A female Indian rhino calf was conceived at the Buffalo Zoo through artificial insemination. The sperm came from Cincinnati's former rhino named "Jimmy" who died in 2004. The calf named "Monica" was born June 5 weighing 144 pounds.

In a release, the Cincinnati Zoo calls this "a major victory for endangered species around the world."

The Zoo also says:

The 90-Second Naturalist Podcast and Archives

Jun 10, 2014

Get a daily glimpse into the natural world from Cincinnati Public Radio with The 90-Second Naturalist.

Hosted by Thane Maynard, Director of the Cincinnati Zoo & Botanical Garden, the mission of his work is to tell the story of biological diversity, natural history, and wildlife conservation to the general public.

Provided, Lukuru Foundation

The next speaker in the Cincinnati Zoo Barrows Lecture Series is Dr. Terese Hart. Dr. Hart is the director of a Lukuru Foundation project that is working to create a new national park in the Democratic Republic of Congo. On Wednesday, May 28 at 7:00 PM, she will present, “The Challenges of Protecting Wildlife in the Congo.” Dr. Hart spoke with the Zoo’s Thane Maynard about her work.

Tana Weingartner / WVXU

The Cincinnati Zoo's newest giraffe made her public debut Thursday. Nasha roamed the yard with mother, Tessa; sister, Lulu; and two other female giraffes.

There are five giraffe species. The ones here are Maasai Giraffe.

Once Nasha is weaned and matured she'll be considered for breeding programs at other zoos. Lulu will be moved to The Wilds in southeastern Ohio this fall.

Baby giraffe born at Cincinnati Zoo

Apr 28, 2014
twitter.com/cincinnatizoo

The Cincinnati Zoo and Botanical Garden welcomed a new female giraffe calf Monday morning.  Just before 4 a.m., Tessa started showing signs of labor and by 7 a.m. the baby started to emerge.  This is Tessa's third calf.

Here's the first video of the Zoo's newest addition:

Earth Day 2014

Apr 22, 2014

  Many consider Earth Day 1970 the birth of the modern environmental movement. Since then, each year on April 22, millions of people all over the world take some action in support of a greener, cleaner, more sustainable environment.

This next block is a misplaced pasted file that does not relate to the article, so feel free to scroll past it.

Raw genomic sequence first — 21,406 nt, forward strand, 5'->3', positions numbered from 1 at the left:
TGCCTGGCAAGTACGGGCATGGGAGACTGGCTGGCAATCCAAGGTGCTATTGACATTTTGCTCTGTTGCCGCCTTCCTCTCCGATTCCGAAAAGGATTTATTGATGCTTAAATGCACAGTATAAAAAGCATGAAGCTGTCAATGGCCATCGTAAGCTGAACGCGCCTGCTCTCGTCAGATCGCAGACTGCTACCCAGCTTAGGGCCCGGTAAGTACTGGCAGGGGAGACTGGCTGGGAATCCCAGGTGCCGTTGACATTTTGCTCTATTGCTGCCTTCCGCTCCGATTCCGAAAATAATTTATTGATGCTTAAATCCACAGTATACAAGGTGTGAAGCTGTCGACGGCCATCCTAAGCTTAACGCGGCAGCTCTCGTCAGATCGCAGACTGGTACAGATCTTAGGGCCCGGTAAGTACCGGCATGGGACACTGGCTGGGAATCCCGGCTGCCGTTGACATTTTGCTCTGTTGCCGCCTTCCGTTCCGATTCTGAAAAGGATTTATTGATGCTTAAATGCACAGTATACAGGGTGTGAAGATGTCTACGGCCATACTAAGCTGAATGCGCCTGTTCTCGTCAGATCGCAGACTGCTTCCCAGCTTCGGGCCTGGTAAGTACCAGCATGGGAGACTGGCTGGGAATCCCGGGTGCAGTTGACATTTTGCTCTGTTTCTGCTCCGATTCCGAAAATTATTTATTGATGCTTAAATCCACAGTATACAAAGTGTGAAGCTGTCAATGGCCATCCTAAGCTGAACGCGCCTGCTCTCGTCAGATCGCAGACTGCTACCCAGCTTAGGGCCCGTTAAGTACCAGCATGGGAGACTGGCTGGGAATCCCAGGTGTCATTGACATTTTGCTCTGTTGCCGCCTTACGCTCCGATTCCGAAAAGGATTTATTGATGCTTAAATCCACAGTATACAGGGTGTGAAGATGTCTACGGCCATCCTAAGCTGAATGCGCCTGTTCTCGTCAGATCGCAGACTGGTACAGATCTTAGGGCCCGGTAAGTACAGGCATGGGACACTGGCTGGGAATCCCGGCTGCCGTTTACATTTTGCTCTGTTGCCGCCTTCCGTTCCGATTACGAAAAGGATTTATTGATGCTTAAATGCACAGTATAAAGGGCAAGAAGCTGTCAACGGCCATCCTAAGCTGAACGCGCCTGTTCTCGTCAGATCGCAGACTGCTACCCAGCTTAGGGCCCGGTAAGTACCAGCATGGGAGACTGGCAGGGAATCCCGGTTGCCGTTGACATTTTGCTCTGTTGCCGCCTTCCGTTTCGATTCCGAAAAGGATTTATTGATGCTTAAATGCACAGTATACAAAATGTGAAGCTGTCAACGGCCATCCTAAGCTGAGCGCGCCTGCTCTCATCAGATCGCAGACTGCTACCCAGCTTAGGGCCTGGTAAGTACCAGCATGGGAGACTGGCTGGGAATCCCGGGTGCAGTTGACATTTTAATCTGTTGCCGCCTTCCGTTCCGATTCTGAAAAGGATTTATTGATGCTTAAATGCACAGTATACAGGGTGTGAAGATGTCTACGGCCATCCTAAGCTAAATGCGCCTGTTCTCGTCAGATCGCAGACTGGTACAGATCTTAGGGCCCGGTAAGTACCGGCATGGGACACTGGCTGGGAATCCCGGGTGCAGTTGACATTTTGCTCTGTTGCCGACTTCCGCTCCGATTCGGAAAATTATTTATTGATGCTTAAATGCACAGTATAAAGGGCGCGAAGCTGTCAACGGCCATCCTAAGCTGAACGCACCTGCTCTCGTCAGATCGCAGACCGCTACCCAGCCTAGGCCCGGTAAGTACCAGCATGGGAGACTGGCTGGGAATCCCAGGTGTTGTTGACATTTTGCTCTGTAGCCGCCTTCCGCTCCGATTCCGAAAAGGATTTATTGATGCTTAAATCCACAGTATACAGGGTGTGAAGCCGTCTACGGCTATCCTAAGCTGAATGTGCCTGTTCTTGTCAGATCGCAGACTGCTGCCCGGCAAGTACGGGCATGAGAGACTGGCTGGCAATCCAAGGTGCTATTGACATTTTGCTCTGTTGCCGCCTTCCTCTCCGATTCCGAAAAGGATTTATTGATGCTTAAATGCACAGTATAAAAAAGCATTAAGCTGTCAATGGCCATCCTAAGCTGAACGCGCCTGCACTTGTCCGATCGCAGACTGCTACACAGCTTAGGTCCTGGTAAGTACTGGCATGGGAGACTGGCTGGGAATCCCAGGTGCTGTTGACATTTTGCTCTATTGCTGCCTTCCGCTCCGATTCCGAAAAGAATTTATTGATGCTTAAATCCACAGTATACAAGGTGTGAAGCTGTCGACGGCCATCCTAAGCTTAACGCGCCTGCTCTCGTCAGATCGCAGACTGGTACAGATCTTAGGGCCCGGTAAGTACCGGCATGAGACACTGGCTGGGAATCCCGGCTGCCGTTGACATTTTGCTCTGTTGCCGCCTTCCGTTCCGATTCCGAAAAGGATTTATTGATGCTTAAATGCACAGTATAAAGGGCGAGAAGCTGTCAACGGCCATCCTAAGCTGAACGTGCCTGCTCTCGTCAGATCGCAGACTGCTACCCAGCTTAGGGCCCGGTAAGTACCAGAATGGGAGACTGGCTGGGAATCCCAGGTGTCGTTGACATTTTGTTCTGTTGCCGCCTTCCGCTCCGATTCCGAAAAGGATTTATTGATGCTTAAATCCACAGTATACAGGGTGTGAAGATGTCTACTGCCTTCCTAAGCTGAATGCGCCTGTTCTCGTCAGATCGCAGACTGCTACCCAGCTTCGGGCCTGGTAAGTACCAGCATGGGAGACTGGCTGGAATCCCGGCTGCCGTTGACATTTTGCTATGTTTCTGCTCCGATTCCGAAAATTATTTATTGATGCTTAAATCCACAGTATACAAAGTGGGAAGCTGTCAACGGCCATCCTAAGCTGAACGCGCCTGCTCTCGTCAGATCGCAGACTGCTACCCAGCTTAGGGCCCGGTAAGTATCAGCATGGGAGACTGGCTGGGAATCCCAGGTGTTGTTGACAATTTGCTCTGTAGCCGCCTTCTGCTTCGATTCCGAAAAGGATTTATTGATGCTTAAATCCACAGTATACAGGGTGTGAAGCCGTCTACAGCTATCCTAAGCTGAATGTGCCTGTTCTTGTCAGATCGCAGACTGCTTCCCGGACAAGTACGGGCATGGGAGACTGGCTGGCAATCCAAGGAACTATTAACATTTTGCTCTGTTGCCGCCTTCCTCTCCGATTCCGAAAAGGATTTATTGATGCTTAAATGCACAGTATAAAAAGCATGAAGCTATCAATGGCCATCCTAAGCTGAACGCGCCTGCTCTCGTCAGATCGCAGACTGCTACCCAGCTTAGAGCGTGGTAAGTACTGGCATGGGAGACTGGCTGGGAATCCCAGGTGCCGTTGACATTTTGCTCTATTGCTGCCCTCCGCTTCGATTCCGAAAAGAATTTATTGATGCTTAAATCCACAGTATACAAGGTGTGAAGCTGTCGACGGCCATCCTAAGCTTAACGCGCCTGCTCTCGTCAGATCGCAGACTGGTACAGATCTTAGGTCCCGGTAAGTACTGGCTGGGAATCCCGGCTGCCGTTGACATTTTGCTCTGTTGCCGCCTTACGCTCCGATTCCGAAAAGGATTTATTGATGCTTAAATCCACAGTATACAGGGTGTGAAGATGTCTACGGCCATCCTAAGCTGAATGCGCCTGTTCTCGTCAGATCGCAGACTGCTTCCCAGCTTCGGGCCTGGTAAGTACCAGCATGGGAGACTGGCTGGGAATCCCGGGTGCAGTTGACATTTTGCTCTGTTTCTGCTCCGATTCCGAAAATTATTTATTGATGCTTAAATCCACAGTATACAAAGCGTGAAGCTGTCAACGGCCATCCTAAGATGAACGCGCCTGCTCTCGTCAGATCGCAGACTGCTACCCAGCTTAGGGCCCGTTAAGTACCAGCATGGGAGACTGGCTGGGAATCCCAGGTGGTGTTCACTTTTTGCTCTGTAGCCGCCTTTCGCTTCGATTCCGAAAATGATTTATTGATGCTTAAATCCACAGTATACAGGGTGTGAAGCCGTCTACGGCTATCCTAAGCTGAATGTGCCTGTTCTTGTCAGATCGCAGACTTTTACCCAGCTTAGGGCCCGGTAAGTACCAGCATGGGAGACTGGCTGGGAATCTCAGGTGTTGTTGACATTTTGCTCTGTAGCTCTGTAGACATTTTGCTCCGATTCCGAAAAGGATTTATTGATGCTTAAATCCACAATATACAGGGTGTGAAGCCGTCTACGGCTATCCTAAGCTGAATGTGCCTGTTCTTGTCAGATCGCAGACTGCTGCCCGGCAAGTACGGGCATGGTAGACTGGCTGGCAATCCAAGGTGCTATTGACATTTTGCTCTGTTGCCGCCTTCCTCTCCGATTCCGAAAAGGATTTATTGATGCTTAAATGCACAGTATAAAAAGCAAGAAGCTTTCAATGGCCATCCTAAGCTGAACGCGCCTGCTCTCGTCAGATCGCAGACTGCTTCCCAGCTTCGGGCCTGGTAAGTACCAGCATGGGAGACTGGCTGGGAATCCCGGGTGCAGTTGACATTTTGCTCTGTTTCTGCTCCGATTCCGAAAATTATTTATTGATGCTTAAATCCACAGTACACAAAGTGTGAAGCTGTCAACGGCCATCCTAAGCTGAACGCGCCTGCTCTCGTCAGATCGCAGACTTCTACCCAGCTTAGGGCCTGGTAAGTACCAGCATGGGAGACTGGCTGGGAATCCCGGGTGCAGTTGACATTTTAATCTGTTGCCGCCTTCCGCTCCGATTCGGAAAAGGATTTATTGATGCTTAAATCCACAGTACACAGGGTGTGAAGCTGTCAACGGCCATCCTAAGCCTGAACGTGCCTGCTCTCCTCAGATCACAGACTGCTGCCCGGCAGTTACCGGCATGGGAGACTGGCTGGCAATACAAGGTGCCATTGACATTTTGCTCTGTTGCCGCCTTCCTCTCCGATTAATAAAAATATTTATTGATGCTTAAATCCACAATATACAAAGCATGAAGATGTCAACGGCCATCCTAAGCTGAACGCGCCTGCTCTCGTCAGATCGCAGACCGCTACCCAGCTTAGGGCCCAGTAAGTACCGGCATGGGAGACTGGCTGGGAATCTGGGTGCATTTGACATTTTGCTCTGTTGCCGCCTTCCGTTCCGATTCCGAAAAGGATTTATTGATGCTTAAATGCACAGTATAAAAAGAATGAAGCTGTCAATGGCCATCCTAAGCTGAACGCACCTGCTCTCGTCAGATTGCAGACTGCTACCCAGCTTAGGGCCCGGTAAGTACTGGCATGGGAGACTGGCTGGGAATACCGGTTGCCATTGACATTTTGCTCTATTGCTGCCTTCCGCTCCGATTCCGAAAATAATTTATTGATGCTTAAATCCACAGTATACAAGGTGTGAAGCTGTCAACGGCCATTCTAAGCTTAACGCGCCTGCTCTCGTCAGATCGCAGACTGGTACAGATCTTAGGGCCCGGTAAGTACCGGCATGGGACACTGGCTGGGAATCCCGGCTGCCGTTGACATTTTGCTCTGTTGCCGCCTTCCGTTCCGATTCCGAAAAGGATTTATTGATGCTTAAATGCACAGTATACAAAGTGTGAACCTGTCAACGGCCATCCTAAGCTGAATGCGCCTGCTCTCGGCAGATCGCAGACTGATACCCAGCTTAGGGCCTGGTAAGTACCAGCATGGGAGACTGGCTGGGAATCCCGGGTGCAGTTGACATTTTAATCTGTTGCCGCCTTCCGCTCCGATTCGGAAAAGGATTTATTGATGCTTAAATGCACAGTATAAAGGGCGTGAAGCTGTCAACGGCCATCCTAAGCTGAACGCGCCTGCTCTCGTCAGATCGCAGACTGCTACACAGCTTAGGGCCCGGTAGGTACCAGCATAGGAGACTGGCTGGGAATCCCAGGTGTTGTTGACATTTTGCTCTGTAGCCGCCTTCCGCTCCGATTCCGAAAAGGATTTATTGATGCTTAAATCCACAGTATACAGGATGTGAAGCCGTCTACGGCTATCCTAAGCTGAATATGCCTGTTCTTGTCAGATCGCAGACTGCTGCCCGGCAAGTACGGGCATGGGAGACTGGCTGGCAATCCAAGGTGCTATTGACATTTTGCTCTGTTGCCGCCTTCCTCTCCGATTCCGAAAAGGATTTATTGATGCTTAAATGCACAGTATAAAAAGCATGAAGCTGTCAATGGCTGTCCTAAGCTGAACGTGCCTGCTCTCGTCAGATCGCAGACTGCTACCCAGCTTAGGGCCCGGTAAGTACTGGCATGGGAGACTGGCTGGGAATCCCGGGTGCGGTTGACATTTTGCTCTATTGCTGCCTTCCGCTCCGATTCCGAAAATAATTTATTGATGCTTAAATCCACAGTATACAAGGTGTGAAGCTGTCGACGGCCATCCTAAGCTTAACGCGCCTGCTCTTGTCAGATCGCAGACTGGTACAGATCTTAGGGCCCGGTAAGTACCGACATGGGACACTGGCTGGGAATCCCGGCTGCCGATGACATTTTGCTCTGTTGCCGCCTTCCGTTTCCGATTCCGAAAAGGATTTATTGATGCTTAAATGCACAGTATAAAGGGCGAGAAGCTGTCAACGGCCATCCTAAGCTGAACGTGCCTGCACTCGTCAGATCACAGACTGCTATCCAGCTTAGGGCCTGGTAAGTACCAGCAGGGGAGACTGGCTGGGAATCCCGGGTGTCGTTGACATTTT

International Rhino Foundation

Bill Konstant serves as Program Officer for the International Rhino Foundation, traveling the world to build collaborative programs that help bring an end to poaching. As part of the Cincinnati Zoo Barrows Lecture series, Mr. Konstant will present “The World’s Rarest Rhinos” Wednesday evening April 23, providing a look at the last three decades of wildlife conservation, as well as a glimpse into what the future looks like for the world's five rhino species. Earlier, the Zoo’s Thane Maynard had a chance to talk with Bill Konstant about the world’s rhino population.

Tana Weingartner / WVXU

Rain barrels decorated by students and artists from around the Tristate are on display at the Cincinnati Zoo. The 2nd annual Rain Barrel Art Project sponsored by Save Local Waters is part of a push to raise awareness about environmental education and, of course, to get more people to capture rain water to reduce water usage.

On a beautiful and busy day at the Cincinnati Zoo and Botanical Garden, the public got its first glimpse of Kilua, a baby okapi born on November 30, 2013 to mother Kuvua and father Kiloro.  Kilua is the Cincinnati Zoo’s 15th okapi birth since 1989 but the first offspring from this couple.